When an island isn’t an island.
By Larry Archer
“No man is an island,” said poet John Donne. Nor, despite its name, is Franklin Island Conservation Area (CA). It was an island once, cut off from the rest of Howard County by a channel of the Missouri River, but flood-control levees constructed in the 1950s closed the channel, reunited this area with the mainland, and turned its name into a misnomer.
While the river no longer contributes to the area’s island status, it and a tributary, Bonne Femme Creek, still influence the 1,625-acre area’s character and usage, according to Franklin Island CA Manager Steven Noll.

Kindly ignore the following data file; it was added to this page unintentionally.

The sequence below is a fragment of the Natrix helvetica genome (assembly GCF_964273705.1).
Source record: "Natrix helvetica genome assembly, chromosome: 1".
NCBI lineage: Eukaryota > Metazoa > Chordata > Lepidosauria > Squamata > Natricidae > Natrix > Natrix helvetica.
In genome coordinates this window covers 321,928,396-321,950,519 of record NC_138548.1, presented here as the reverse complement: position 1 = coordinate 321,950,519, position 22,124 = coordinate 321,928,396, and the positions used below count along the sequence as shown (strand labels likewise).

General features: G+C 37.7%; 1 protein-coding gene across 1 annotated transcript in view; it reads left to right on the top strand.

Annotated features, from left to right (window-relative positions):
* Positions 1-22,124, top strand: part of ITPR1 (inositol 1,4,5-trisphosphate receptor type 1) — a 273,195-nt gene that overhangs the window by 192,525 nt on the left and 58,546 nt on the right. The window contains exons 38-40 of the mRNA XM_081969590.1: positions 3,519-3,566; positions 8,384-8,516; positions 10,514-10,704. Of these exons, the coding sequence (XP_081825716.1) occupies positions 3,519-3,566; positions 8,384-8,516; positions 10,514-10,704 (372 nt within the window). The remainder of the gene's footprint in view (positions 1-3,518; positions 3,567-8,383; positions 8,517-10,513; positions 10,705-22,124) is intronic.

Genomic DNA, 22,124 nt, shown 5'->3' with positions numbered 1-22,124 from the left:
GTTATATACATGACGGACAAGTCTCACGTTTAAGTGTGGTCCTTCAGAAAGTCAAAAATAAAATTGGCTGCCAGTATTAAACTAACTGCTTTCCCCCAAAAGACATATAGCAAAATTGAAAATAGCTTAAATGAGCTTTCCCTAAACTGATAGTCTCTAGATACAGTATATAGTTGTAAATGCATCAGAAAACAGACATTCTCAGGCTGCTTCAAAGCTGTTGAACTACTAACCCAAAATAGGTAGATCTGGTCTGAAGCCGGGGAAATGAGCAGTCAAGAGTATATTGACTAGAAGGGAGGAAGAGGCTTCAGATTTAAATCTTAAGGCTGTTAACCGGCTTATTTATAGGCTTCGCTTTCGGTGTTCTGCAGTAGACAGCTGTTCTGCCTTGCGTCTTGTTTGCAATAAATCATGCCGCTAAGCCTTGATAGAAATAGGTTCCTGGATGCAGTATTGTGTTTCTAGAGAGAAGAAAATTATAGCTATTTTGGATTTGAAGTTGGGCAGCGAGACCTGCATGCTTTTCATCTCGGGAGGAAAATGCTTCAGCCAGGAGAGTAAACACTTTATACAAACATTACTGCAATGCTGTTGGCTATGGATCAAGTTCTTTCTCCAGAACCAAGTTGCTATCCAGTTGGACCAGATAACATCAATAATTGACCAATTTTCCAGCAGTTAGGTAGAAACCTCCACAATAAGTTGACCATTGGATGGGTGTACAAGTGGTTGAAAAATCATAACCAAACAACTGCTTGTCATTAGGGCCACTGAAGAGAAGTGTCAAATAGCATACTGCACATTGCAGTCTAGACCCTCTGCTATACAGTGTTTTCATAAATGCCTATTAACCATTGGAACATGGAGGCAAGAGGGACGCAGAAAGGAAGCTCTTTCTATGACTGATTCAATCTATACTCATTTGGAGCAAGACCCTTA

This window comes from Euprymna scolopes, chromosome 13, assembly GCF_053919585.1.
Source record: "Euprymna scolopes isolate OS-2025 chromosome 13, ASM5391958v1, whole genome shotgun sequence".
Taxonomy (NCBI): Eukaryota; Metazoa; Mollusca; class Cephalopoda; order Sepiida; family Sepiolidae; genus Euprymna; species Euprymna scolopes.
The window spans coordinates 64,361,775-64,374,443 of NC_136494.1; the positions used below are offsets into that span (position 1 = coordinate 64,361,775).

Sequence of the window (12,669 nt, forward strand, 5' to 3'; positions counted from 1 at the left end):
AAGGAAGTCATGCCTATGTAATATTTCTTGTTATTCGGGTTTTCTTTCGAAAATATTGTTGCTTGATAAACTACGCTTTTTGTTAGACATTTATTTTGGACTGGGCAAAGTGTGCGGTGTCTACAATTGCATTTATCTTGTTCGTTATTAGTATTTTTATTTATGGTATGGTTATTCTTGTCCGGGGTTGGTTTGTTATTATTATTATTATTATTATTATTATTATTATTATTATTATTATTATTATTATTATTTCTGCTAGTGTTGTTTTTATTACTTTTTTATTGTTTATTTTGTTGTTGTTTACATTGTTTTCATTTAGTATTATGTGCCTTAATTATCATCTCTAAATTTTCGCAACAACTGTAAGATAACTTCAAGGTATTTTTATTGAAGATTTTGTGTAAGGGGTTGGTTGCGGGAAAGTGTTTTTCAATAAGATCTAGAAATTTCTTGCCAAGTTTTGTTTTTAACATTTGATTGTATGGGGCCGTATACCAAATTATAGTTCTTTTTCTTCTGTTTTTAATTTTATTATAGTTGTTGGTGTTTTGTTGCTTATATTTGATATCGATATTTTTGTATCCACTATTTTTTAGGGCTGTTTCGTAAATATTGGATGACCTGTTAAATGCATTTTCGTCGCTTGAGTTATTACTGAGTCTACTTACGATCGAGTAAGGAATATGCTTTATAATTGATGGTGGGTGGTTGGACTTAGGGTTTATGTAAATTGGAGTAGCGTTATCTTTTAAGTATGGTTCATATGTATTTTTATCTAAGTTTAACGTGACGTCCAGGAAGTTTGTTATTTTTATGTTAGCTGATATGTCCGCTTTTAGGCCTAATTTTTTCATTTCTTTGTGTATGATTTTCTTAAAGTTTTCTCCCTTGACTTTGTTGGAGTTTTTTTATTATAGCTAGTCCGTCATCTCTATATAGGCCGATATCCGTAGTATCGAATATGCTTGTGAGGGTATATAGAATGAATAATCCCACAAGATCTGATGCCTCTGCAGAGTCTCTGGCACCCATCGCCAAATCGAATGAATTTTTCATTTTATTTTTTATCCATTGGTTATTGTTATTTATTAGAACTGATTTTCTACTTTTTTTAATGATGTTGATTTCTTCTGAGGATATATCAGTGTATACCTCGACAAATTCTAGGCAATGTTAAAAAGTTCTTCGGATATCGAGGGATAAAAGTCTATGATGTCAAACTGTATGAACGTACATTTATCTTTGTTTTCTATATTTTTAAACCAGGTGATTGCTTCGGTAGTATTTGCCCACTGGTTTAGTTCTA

“I would say our greatest public attraction and use is probably the boat ramp on the Missouri River,” Noll said. “Fishing access on Bonne Femme Creek is also very popular.” The area is an opportunistic wetland, relying exclusively on river flooding to determine water levels. When the area’s cells are flooded, it tends to draw migrating waterfowl, and with them, bald eagles.
Located less than two miles downstream from Boonville, the boat ramp offers a view of the town’s iconic railroad bridge, and, on a quiet Sunday morning, one might even hear local church bells toll.
“It’s kind of a unique habitat in the Missouri River floodplain. We’ve got about 300–400 acres of bottomland hardwoods that are attractive to Neotropical migrants. It is essentially an island of habitat in the floodplain.”
—Franklin Island CA Manager Steven Noll
Editor - Angie Daly Morfeld
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